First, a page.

The fact that Peppermint Patty, who invited herself and Franklin to a Thanksgiving dinner that Charlie Brown had not planned, should have encouraged the SJWs.

Charles Schulz was an early advocate of civil rights. The Franklin character was added to the comic strip on July 31, 1968, three months after the assassination of Martin Luther King, Jr., that happened on April 4th of that same year in Memphis, TN.

It all happened because of a letter that Harriet Glickman wrote to Charles Schulz: 

Martin Luther King Jr. had been dead 11 days.

His assassination fresh on her mind, Harriet Glickman, a teacher raising three kids in suburban Los Angeles, sat down at her typewriter.

His assassination fresh on her mind, Harriet Glickman, a teacher raising three kids in suburban Los Angeles, sat down at her typewriter.

“Dear Mr. Schulz,” she wrote, “since the death of Martin Luther King, I’ve been asking myself what I can do to help change those conditions in our society which led to the assassination and which contribute to the vast sea of misunderstanding, hate, fear and violence”…

Glickman thought the creator of the popular Peanuts comic strip could play a small part in promoting tolerance and interracial friendship by including a black character in his strip.

She sent off the letter, not expecting a reply.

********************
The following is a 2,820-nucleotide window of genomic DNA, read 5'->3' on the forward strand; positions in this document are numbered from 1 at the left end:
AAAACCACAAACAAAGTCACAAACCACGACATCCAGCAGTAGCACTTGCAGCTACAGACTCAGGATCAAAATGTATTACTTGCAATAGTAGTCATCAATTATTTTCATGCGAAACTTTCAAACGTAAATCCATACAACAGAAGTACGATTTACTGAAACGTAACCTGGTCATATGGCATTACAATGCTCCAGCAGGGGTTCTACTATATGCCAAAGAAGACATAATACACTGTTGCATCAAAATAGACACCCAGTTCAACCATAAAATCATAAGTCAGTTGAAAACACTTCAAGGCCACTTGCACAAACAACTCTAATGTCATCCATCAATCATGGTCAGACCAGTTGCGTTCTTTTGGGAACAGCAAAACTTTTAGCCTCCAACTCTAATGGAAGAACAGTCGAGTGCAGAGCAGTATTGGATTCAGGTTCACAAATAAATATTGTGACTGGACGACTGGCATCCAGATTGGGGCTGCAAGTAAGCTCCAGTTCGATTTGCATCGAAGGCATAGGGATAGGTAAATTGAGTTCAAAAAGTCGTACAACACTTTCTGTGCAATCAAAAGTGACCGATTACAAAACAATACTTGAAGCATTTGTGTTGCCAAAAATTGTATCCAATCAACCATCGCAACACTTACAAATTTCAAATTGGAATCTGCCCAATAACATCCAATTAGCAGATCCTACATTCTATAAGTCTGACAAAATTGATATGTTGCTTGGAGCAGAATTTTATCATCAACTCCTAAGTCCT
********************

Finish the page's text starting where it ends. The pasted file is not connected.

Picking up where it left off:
Schulz did write back, to say he had considered her suggestion. But he worried that if he created such a character, black parents might think he was condescending to their families.

With Schulz’s permission, Glickman asked two of her black friends to send him some ideas on how to make a black character relatable.

A few weeks later, the cartoonist responded.

“You will be pleased to know that I have taken the first step in doing something about presenting a Negro child in the comic strip during the week of July 29,” Schulz said. “I have drawn an episode which I think will please you.” (NPR)

Below is a copy of the beautifully written letter that Harriet Glickman sent to Charles Schulz:

Now back the “racist” Charlie Brown Thanksgiving. There’s Charlie Brown shaking hands with Franklin when he enters the house.

After the impromptu Thanksgiving dinner at Charlie Brown’s house, they headed off to his grandmother’s condominium. Notice that Franklin is one of the invited guests.

It doesn’t take a lot of effort to figure out that there wasn’t anything racist about Charlie Brown’s Thanksgiving when it was produced and debuted in 1973. Look out for a rewrite of The Grinch Who Stole Christmas. He’s green. The radical environmentalists will want his color and name changed because it gives the impression that the green Grinch implies negative attitudes to the Green Movement.

To add insult to injury, Boris Karloff, who played Frankenstein’s monster, narrated it. Another negative association of the Green New Deal.

Using Classic Films to Teach a Christian Worldview

Using Classic Films to Teach a Christian Worldview

In this talk, Gary DeMar makes the point that classic movies are excellent teaching tools for a Christian worldview—for children and adults. Classic movies are often heavily dialogue-based, which provides a necessary counterpoint to the visually stimulating and soundbite-driven modern method of moviemaking. Real life is about real conversations, and classic movies provide a great virtual training ground for thinking and living in the real world of ideas and consequences. Also includes illustrated PDF ebook that helps to reinforce and explain the concepts discussed in the lecture.